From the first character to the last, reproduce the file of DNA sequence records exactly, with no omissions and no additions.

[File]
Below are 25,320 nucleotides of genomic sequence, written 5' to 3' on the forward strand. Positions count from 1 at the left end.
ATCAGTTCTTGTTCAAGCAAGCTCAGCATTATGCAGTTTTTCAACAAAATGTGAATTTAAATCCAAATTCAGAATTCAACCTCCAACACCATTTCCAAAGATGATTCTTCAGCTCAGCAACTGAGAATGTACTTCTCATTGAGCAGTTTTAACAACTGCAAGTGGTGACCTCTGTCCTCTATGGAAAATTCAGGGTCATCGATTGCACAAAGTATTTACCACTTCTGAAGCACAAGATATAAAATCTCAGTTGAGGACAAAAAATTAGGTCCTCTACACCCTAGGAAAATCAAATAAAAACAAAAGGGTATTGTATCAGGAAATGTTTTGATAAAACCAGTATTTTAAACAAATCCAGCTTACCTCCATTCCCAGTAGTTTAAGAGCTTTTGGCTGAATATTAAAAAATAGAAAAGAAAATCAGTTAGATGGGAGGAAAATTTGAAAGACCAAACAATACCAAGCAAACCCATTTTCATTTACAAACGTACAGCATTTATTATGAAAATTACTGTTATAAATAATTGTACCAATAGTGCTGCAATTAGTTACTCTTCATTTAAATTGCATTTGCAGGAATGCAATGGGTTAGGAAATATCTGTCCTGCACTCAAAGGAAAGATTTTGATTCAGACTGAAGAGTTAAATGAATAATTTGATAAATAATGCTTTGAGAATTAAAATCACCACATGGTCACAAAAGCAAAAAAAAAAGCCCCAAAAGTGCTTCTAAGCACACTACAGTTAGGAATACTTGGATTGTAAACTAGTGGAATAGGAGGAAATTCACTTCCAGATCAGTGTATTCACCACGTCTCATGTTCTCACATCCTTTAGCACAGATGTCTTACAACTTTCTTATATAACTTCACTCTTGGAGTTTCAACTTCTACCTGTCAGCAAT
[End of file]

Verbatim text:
Below are 25,320 nucleotides of genomic sequence, written 5' to 3' on the forward strand. Positions count from 1 at the left end.
ATCAGTTCTTGTTCAAGCAAGCTCAGCATTATGCAGTTTTTCAACAAAATGTGAATTTAAATCCAAATTCAGAATTCAACCTCCAACACCATTTCCAAAGATGATTCTTCAGCTCAGCAACTGAGAATGTACTTCTCATTGAGCAGTTTTAACAACTGCAAGTGGTGACCTCTGTCCTCTATGGAAAATTCAGGGTCATCGATTGCACAAAGTATTTACCACTTCTGAAGCACAAGATATAAAATCTCAGTTGAGGACAAAAAATTAGGTCCTCTACACCCTAGGAAAATCAAATAAAAACAAAAGGGTATTGTATCAGGAAATGTTTTGATAAAACCAGTATTTTAAACAAATCCAGCTTACCTCCATTCCCAGTAGTTTAAGAGCTTTTGGCTGAATATTAAAAAATAGAAAAGAAAATCAGTTAGATGGGAGGAAAATTTGAAAGACCAAACAATACCAAGCAAACCCATTTTCATTTACAAACGTACAGCATTTATTATGAAAATTACTGTTATAAATAATTGTACCAATAGTGCTGCAATTAGTTACTCTTCATTTAAATTGCATTTGCAGGAATGCAATGGGTTAGGAAATATCTGTCCTGCACTCAAAGGAAAGATTTTGATTCAGACTGAAGAGTTAAATGAATAATTTGATAAATAATGCTTTGAGAATTAAAATCACCACATGGTCACAAAAGCAAAAAAAAAAGCCCCAAAAGTGCTTCTAAGCACACTACAGTTAGGAATACTTGGATTGTAAACTAGTGGAATAGGAGGAAATTCACTTCCAGATCAGTGTATTCACCACGTCTCATGTTCTCACATCCTTTAGCACAGATGTCTTACAACTTTCTTATATAACTTCACTCTTGGAGTTTCAACTTCTACCTGTCAGCAAT